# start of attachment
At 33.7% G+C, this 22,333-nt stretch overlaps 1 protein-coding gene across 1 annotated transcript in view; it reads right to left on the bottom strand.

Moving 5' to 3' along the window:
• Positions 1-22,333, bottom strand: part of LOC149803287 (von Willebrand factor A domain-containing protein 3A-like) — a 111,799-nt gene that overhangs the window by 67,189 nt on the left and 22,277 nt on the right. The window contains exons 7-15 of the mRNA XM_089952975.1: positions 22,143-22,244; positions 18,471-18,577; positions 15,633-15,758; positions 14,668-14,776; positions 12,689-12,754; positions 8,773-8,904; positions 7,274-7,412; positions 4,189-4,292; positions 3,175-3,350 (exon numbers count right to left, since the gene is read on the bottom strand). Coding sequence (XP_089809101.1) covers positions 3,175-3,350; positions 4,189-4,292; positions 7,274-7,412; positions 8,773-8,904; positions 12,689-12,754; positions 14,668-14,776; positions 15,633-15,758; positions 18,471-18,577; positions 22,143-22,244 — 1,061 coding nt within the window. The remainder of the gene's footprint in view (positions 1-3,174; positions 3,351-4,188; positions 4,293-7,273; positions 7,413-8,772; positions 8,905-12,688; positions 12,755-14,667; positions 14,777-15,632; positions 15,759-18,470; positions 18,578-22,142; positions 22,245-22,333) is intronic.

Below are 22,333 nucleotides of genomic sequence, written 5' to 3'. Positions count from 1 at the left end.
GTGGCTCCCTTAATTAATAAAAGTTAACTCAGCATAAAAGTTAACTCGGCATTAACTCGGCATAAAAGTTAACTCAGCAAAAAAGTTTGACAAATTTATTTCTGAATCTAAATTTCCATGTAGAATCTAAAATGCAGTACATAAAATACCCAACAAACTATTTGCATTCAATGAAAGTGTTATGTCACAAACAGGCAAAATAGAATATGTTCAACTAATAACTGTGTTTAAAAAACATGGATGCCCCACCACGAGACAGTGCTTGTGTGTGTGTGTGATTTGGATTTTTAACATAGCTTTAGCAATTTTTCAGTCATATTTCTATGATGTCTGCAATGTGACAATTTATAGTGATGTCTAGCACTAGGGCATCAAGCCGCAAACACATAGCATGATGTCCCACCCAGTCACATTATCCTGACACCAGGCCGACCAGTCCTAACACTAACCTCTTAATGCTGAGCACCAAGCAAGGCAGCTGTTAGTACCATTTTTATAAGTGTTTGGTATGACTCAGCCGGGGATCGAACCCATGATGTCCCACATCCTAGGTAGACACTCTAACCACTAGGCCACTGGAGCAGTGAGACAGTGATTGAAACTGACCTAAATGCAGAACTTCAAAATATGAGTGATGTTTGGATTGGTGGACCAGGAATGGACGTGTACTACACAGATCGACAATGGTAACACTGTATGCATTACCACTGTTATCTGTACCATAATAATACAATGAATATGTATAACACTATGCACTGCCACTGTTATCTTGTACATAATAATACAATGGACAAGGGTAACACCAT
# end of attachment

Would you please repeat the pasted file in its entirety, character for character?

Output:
At 33.7% G+C, this 22,333-nt stretch overlaps 1 protein-coding gene across 1 annotated transcript in view; it reads right to left on the bottom strand.

Moving 5' to 3' along the window:
• Positions 1-22,333, bottom strand: part of LOC149803287 (von Willebrand factor A domain-containing protein 3A-like) — a 111,799-nt gene that overhangs the window by 67,189 nt on the left and 22,277 nt on the right. The window contains exons 7-15 of the mRNA XM_089952975.1: positions 22,143-22,244; positions 18,471-18,577; positions 15,633-15,758; positions 14,668-14,776; positions 12,689-12,754; positions 8,773-8,904; positions 7,274-7,412; positions 4,189-4,292; positions 3,175-3,350 (exon numbers count right to left, since the gene is read on the bottom strand). Coding sequence (XP_089809101.1) covers positions 3,175-3,350; positions 4,189-4,292; positions 7,274-7,412; positions 8,773-8,904; positions 12,689-12,754; positions 14,668-14,776; positions 15,633-15,758; positions 18,471-18,577; positions 22,143-22,244 — 1,061 coding nt within the window. The remainder of the gene's footprint in view (positions 1-3,174; positions 3,351-4,188; positions 4,293-7,273; positions 7,413-8,772; positions 8,905-12,688; positions 12,755-14,667; positions 14,777-15,632; positions 15,759-18,470; positions 18,578-22,142; positions 22,245-22,333) is intronic.

Below are 22,333 nucleotides of genomic sequence, written 5' to 3'. Positions count from 1 at the left end.
GTGGCTCCCTTAATTAATAAAAGTTAACTCAGCATAAAAGTTAACTCGGCATTAACTCGGCATAAAAGTTAACTCAGCAAAAAAGTTTGACAAATTTATTTCTGAATCTAAATTTCCATGTAGAATCTAAAATGCAGTACATAAAATACCCAACAAACTATTTGCATTCAATGAAAGTGTTATGTCACAAACAGGCAAAATAGAATATGTTCAACTAATAACTGTGTTTAAAAAACATGGATGCCCCACCACGAGACAGTGCTTGTGTGTGTGTGTGATTTGGATTTTTAACATAGCTTTAGCAATTTTTCAGTCATATTTCTATGATGTCTGCAATGTGACAATTTATAGTGATGTCTAGCACTAGGGCATCAAGCCGCAAACACATAGCATGATGTCCCACCCAGTCACATTATCCTGACACCAGGCCGACCAGTCCTAACACTAACCTCTTAATGCTGAGCACCAAGCAAGGCAGCTGTTAGTACCATTTTTATAAGTGTTTGGTATGACTCAGCCGGGGATCGAACCCATGATGTCCCACATCCTAGGTAGACACTCTAACCACTAGGCCACTGGAGCAGTGAGACAGTGATTGAAACTGACCTAAATGCAGAACTTCAAAATATGAGTGATGTTTGGATTGGTGGACCAGGAATGGACGTGTACTACACAGATCGACAATGGTAACACTGTATGCATTACCACTGTTATCTGTACCATAATAATACAATGAATATGTATAACACTATGCACTGCCACTGTTATCTTGTACATAATAATACAATGGACAAGGGTAACACCAT